Town Square Pavilion (121 North Illinois Avenue)

Town Square Pavilion(Click the photo above for an audio tour)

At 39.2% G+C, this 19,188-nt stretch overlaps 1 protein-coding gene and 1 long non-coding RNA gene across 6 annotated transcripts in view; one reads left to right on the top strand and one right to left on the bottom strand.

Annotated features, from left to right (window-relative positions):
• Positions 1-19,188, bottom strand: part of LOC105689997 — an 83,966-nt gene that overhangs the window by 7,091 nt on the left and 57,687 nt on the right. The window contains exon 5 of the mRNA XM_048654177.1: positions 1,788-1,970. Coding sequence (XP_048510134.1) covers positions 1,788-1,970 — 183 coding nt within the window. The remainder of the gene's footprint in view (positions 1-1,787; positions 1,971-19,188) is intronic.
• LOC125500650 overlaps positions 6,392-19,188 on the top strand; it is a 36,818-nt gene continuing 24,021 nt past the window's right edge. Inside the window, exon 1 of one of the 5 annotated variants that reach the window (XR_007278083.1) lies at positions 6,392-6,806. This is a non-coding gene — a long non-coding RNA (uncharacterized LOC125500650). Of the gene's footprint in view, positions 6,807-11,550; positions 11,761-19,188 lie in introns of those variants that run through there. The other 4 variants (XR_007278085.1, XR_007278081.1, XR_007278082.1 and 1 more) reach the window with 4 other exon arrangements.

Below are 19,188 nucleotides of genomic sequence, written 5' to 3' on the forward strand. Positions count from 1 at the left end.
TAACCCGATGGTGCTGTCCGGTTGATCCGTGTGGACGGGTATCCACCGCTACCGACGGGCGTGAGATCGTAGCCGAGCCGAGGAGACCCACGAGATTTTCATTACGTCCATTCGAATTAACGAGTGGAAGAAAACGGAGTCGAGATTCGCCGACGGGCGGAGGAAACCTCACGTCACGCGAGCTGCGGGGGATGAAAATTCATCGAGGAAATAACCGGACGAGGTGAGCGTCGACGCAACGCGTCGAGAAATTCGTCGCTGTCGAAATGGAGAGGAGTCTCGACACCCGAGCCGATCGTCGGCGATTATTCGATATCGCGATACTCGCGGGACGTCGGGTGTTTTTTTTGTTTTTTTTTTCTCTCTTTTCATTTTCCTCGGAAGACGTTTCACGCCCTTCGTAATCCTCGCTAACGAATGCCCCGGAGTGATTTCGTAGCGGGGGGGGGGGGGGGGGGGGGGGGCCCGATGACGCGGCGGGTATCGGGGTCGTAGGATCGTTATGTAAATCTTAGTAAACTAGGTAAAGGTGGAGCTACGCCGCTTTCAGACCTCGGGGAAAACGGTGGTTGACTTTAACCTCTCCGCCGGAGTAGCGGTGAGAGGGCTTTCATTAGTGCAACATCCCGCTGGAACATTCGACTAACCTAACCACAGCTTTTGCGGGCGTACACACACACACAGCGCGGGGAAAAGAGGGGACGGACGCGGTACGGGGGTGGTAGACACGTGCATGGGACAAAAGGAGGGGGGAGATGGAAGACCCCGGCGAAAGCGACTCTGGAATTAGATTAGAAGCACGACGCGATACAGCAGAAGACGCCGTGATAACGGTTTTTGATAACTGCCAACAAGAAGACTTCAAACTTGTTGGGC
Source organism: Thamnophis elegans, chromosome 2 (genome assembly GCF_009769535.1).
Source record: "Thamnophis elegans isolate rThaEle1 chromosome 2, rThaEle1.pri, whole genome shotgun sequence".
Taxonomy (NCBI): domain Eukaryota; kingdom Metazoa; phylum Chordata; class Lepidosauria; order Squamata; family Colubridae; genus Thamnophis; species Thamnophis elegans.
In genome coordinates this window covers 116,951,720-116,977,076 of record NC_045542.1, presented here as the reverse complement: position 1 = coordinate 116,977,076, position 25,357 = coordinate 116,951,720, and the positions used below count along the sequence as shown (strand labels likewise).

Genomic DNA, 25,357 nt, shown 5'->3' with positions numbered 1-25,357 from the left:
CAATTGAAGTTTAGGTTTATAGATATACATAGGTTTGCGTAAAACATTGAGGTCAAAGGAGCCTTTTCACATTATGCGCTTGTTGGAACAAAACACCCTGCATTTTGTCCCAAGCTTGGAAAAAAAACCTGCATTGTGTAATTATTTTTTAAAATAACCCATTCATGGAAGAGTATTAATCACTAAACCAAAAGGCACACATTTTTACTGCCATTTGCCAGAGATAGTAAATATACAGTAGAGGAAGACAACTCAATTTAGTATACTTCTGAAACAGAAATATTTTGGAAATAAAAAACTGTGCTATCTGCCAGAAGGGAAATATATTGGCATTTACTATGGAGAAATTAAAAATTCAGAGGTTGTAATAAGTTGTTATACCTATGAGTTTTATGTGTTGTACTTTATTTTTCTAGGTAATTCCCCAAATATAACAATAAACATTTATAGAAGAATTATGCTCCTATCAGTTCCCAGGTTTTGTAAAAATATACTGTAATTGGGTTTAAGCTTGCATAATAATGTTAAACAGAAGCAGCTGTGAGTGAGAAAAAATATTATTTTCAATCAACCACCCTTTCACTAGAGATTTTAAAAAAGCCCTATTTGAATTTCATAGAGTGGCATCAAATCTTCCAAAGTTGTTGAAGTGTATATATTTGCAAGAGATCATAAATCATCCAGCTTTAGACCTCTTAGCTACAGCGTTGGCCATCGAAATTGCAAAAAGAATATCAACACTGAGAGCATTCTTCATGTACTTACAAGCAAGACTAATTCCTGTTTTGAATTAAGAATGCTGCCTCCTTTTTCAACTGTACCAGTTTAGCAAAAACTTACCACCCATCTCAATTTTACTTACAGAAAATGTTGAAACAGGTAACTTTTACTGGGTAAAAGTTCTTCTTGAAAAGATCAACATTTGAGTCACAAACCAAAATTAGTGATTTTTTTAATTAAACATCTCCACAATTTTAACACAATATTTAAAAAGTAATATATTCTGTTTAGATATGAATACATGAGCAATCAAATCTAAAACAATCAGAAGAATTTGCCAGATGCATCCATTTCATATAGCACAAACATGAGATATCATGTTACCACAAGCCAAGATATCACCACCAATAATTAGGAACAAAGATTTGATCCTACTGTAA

Daniel Harmon Brush, the founder of Carbondale, constructed the original freight and passenger depot at this location in 1854, using hand-hewn beams most likely produced by his own mill located south of present-day Mill Street. Evidence of the original mortise and tenon joints can still be seen on the original timbers. Brush completed the building in time to serve as the welcome center for the arrival of the first train to Carbondale on the 4th of July, 1854. Approximately 2,500 people participated in the celebration and ate in shifts in the building. On April 23, 1861, eleven days after Confederates fired on Fort Sumter, Daniel Brush called a public meeting on this town square. Brush delivered a patriotic speech in support of the Union. Two days later, Brush stood atop his building on the southwest corner of Illinois Avenue and Main Street, waved the American flag, and dared Southern sympathizers to take it down. Brush’s two speeches during the opening days of the Civil War affirmed the region’s loyalty to the Union at a time when some in the area advocated secession or support of the South. Around 1900, brush's original freight building was moved to its present location from a point 60 feet east and 100 feet south. The structure was disassembled and the original hand-hewn beams, rafters and related structural members were inventoried and reconstructed into the Town Square Pavilion in 1992. In 1994, the Pavilion became the City’s third historic landmark to be listed on the Carbondale Register of Historic Places. *For more information on the Historic Town Square, see “A Walking Tour of the Historic Town Square*